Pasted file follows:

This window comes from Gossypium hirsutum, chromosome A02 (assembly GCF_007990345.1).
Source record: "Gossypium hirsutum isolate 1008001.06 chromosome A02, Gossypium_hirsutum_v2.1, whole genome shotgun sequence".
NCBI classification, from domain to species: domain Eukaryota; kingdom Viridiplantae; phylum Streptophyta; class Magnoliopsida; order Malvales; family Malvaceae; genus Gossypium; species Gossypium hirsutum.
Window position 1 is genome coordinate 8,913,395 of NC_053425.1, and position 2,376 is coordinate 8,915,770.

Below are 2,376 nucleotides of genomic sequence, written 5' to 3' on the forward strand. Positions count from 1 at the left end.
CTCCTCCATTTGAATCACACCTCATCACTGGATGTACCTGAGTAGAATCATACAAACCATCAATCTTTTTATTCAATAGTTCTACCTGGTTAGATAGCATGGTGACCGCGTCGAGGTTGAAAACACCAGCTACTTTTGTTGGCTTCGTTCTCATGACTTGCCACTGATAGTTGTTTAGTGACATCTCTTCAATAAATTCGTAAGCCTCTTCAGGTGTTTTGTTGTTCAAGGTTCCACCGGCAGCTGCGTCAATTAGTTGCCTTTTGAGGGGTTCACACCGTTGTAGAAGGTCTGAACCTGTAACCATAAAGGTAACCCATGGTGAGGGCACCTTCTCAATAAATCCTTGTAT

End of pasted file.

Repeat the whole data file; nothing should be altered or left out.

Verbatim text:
This window comes from Gossypium hirsutum, chromosome A02 (assembly GCF_007990345.1).
Source record: "Gossypium hirsutum isolate 1008001.06 chromosome A02, Gossypium_hirsutum_v2.1, whole genome shotgun sequence".
NCBI classification, from domain to species: domain Eukaryota; kingdom Viridiplantae; phylum Streptophyta; class Magnoliopsida; order Malvales; family Malvaceae; genus Gossypium; species Gossypium hirsutum.
Window position 1 is genome coordinate 8,913,395 of NC_053425.1, and position 2,376 is coordinate 8,915,770.

Below are 2,376 nucleotides of genomic sequence, written 5' to 3' on the forward strand. Positions count from 1 at the left end.
CTCCTCCATTTGAATCACACCTCATCACTGGATGTACCTGAGTAGAATCATACAAACCATCAATCTTTTTATTCAATAGTTCTACCTGGTTAGATAGCATGGTGACCGCGTCGAGGTTGAAAACACCAGCTACTTTTGTTGGCTTCGTTCTCATGACTTGCCACTGATAGTTGTTTAGTGACATCTCTTCAATAAATTCGTAAGCCTCTTCAGGTGTTTTGTTGTTCAAGGTTCCACCGGCAGCTGCGTCAATTAGTTGCCTTTTGAGGGGTTCACACCGTTGTAGAAGGTCTGAACCTGTAACCATAAAGGTAACCCATGGTGAGGGCACCTTCTCAATAAATCCTTGTAT